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Couple Stranded by Cruise in Turkey Receives Outpouring of Support

Dodge Melkonian, 89, is in an Istanbul hospital with his wife, Jill, 65. Turkish tour operator Okan Kutlu, right, donated blood so Dodge could get surgery on his broken hip. Courtesy of Hasan Capraz for Tampa Bay Times.

Monday, August 26, 2013 7:56 PM

Brittany Alana Davis, Staff Writer
Tampa Bay Times

CLEARWATER — A Clearwater couple is finally getting help in an American hospital in Turkey after Royal Caribbean cruise lines abandoned them at a rural hospital, leaving them with only hand gestures and guidebook Turkish to try to arrange surgery for a broken hip.

Dodge Melkonian, an 89-year-old World War II veteran and businessman, is now recovering at an American hospital in Istanbul, where he eventually was transported for hip surgery.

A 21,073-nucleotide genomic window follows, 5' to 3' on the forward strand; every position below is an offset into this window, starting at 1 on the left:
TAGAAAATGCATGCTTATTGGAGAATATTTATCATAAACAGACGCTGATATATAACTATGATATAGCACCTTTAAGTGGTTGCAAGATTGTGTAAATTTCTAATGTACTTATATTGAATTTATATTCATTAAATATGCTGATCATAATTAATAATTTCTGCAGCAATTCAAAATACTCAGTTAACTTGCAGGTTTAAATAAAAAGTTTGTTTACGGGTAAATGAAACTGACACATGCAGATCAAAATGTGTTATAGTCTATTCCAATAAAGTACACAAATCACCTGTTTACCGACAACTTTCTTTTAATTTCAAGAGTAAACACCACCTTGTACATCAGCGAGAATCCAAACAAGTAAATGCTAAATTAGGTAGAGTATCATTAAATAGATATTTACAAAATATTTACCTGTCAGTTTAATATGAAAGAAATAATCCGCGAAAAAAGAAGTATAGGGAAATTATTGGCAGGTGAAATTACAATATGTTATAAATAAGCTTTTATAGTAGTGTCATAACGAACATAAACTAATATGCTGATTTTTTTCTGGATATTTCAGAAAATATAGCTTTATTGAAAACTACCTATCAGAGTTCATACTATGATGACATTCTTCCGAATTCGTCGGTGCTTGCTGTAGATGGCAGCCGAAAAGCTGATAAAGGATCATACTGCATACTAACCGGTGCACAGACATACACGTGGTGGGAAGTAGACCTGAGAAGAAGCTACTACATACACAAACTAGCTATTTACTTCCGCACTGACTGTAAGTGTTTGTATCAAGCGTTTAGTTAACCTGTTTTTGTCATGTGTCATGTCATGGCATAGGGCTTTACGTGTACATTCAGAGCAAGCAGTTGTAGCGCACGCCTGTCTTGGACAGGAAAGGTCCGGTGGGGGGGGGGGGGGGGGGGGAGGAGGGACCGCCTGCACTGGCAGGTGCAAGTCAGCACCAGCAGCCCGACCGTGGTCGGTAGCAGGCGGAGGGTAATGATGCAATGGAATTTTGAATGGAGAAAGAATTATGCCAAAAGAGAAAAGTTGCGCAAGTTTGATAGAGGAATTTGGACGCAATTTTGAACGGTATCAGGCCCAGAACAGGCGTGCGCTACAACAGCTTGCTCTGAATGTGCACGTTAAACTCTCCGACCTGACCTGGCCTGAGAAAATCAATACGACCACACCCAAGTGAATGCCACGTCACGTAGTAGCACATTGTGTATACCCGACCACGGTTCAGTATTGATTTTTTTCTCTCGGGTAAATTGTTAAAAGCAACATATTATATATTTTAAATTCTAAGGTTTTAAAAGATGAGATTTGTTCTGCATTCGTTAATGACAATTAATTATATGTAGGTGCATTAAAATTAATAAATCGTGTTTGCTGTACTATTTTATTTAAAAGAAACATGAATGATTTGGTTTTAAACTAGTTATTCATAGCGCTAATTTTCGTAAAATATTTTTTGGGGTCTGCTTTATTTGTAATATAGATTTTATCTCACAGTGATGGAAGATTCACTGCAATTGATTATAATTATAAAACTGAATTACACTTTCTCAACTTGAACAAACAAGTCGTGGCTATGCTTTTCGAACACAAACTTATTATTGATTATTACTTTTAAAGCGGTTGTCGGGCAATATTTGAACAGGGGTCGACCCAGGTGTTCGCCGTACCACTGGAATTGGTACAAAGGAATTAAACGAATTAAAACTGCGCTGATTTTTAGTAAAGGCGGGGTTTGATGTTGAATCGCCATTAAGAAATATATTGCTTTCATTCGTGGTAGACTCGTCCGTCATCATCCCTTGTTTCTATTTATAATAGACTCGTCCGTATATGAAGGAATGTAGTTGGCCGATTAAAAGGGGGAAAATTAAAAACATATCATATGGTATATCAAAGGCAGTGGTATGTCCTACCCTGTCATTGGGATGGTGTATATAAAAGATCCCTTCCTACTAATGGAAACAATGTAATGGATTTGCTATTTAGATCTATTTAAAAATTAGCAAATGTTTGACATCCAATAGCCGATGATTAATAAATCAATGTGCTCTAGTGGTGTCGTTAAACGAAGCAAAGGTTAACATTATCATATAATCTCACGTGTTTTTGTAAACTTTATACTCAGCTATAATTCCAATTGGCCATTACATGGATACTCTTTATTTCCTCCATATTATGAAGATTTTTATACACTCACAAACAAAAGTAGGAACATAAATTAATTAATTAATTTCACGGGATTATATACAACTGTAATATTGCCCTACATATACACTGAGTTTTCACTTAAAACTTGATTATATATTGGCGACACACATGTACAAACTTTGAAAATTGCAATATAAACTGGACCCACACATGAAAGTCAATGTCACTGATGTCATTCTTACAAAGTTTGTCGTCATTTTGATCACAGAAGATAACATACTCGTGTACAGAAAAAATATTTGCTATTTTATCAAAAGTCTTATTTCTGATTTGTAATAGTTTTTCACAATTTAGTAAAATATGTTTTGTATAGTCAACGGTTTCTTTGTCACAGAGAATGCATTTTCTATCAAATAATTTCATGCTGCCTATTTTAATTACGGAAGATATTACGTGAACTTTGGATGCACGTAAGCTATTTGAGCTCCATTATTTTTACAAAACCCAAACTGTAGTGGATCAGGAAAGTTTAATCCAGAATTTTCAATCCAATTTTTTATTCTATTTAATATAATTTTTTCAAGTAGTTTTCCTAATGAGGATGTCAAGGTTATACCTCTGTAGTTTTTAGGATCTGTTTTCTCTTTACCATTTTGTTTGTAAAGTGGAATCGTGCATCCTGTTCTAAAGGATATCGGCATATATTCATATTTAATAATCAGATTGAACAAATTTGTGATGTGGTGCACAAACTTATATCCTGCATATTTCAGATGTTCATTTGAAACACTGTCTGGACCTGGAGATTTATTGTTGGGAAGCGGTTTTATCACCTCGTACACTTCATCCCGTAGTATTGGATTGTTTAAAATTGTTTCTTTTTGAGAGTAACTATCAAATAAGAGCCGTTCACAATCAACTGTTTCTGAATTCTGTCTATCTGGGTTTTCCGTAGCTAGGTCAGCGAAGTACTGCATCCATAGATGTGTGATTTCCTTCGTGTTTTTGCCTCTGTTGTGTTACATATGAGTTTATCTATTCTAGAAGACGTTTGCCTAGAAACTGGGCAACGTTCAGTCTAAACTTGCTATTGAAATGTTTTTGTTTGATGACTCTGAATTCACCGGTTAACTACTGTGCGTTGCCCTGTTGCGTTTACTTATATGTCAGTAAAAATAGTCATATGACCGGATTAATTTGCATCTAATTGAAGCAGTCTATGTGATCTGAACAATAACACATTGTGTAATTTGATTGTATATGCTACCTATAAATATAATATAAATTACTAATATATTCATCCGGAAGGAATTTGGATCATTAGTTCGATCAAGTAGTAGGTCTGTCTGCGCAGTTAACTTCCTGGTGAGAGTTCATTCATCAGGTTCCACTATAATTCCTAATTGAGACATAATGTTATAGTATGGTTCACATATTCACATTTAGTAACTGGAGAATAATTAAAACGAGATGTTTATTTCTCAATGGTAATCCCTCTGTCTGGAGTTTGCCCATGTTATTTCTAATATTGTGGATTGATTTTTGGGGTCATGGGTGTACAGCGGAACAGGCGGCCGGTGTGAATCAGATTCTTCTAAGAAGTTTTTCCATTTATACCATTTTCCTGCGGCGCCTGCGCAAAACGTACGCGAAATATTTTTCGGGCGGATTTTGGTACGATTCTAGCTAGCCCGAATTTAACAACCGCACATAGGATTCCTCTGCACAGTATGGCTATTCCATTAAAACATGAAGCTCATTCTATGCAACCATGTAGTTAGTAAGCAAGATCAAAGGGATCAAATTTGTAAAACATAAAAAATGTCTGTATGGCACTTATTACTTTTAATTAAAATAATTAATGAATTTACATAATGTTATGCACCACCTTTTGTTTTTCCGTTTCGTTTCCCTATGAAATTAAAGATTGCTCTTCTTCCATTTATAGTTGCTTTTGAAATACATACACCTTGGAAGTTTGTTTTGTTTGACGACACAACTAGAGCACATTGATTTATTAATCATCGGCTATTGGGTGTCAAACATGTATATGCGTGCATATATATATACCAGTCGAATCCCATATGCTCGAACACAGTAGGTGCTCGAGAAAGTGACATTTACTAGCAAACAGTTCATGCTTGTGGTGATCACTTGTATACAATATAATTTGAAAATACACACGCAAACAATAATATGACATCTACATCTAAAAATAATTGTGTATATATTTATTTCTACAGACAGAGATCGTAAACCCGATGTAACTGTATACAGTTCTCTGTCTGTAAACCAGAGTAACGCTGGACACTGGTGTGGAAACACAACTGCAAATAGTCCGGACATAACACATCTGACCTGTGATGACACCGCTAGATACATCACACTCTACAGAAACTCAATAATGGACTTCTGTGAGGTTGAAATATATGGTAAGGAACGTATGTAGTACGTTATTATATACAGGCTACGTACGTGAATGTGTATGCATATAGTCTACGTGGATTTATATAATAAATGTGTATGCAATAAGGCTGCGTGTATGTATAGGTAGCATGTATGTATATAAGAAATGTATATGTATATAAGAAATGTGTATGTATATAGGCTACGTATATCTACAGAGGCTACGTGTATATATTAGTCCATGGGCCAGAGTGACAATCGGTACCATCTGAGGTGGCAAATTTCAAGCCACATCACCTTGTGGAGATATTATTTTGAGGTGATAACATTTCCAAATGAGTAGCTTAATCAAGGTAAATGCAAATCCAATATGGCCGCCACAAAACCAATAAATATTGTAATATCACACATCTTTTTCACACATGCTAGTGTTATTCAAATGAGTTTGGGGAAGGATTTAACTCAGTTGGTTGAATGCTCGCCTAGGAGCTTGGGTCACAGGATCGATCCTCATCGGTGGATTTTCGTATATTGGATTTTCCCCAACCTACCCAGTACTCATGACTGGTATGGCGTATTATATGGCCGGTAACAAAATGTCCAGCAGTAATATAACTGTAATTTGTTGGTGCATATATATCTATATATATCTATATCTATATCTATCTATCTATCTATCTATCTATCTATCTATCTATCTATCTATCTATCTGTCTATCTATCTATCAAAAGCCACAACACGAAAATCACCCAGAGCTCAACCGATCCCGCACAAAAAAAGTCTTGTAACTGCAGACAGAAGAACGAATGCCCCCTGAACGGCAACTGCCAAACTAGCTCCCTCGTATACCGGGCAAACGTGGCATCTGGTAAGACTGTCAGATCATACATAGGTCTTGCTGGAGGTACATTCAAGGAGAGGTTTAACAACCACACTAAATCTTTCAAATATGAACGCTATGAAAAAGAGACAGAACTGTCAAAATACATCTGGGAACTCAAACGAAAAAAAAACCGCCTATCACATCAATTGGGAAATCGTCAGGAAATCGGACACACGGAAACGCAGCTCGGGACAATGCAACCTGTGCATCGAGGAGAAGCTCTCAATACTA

The procedure’s success was only possible, said his wife, Jill Melkonian, 65, because of two persistent Palm Harbor travel agents and a Turkish tour guide who befriended the couple and even donated his blood for the surgery.

(ALSO on FLArmenians: Armenians and the Purple Heart)

Jill Melkonian emailed the Tampa Bay Times from Turkey on Monday to say the hospital food is delicious, the Turkish people are “heartwarming and kind” and the visit has been full of “unexpected beautiful moments.”

A real estate agent, Melkonian said she and her husband have visited nearly 200 countries and intend to keep traveling despite the difficulties they’ve endured in the last week.